What do Social Processes mean for Quality of Human Resource Practice?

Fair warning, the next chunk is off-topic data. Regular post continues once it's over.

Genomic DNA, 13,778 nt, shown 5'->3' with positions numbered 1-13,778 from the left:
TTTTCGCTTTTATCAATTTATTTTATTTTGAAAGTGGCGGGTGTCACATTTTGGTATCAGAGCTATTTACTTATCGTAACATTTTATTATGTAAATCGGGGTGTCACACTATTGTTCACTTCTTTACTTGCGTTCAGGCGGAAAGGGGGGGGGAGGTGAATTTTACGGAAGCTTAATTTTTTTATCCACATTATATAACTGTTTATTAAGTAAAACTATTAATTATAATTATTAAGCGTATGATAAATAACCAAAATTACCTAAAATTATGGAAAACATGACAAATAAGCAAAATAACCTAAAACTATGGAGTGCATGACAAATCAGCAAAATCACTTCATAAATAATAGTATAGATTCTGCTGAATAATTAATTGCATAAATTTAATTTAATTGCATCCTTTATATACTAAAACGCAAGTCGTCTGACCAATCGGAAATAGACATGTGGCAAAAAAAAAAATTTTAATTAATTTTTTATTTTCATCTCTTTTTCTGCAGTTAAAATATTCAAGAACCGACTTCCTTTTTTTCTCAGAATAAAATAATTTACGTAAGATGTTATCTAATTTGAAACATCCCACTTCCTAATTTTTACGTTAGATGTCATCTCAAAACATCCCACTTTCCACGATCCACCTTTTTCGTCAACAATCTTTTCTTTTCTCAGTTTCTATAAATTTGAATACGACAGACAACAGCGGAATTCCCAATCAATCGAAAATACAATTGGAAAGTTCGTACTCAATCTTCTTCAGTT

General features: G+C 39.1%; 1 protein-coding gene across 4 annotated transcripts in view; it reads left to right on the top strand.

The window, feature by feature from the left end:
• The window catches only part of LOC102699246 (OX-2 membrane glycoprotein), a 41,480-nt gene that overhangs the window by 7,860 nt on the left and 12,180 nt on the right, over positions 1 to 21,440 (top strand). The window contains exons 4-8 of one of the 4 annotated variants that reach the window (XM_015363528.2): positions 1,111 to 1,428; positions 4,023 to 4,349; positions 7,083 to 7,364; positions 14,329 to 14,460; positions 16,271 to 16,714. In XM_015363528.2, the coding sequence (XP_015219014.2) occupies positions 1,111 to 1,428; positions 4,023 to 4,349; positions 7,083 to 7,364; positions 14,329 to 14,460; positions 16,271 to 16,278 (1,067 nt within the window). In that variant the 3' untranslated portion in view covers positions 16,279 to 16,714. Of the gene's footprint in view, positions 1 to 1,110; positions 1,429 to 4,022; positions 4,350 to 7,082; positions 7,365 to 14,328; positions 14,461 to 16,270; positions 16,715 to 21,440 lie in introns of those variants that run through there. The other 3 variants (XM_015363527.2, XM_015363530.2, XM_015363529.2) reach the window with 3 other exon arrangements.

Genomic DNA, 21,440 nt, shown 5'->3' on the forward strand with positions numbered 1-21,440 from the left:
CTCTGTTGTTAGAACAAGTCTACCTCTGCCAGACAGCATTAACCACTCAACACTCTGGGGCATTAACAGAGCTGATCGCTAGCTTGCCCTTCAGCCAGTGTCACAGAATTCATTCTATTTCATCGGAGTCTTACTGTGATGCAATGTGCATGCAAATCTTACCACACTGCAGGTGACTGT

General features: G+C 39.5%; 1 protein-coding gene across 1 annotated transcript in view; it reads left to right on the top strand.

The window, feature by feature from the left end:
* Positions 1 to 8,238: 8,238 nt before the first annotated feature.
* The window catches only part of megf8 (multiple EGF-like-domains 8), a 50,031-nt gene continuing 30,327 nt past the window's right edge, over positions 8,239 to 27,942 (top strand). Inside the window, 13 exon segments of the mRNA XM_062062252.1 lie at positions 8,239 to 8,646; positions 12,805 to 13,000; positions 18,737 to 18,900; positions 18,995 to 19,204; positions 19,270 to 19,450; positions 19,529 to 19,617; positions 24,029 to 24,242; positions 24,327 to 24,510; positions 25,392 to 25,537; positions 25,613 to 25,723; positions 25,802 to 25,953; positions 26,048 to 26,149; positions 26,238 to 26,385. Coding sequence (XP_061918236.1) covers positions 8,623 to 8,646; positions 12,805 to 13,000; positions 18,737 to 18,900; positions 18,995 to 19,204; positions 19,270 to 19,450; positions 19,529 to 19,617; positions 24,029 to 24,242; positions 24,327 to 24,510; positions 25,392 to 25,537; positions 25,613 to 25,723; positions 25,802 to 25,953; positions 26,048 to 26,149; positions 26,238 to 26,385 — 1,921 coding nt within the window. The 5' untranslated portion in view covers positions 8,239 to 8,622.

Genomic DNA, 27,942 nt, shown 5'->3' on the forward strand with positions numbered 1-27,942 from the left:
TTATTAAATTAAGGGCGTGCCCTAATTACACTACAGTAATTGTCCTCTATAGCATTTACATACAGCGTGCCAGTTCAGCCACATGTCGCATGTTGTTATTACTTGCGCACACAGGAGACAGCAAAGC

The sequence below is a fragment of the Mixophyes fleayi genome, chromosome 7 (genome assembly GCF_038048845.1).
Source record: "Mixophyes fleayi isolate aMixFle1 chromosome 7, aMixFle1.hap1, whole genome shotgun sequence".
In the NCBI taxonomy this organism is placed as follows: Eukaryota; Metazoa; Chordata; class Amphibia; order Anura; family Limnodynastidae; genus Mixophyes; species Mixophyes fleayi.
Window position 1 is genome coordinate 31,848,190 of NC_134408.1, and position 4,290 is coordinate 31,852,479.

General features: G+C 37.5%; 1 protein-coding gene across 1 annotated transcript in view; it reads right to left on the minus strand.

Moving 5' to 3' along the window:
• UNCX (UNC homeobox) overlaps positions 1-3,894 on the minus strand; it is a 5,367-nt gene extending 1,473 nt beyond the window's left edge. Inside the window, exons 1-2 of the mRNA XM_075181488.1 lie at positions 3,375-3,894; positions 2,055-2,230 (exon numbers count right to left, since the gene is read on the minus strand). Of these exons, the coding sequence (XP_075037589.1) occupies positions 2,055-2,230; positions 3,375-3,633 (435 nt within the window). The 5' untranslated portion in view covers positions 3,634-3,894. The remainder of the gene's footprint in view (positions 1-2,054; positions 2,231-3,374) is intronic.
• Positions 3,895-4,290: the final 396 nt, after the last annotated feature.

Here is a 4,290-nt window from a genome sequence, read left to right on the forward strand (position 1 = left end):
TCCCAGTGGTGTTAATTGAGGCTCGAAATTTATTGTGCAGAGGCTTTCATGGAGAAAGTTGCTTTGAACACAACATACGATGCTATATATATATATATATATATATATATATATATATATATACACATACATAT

AbstractWell implemented human resource practice (HRP) is linked to increased performance, innovation, and the well-being of both managers and employees. In the literature, a distinction between the hard and the soft HRM-models is drawn: the hard model focuses on employees as a cost, whereas the soft HRM-model treats them as a potential Nielsen (2008a). However, little is known about the informal aspects of HRP and which social processes actually lead to implementation success or failure. The purpose of this paper is to develop a concept of social processes between managers and employees that can increase the implementation and quality of HR-performance Two studies of HRP within two manufacturing companies are used to illustrate the pros and cons of this new theoretical concept from a performance perspective. Involvement, commitment, and competence development are identified as key aspects of the quality of HRP. Moreover, a good psychological working environment and systematic priority of HRP are essential contextual factors that can enable or hinder social processes. Otherwise, production pressure and power relations between managers and employees can hinder the implementation of the new concept. The concept of social processes can help HRP to contribute on social processes between managers and employees as important aspects of quality in work with human resources. However, the influence of team organization and the social processes between employees needs to be explored further.
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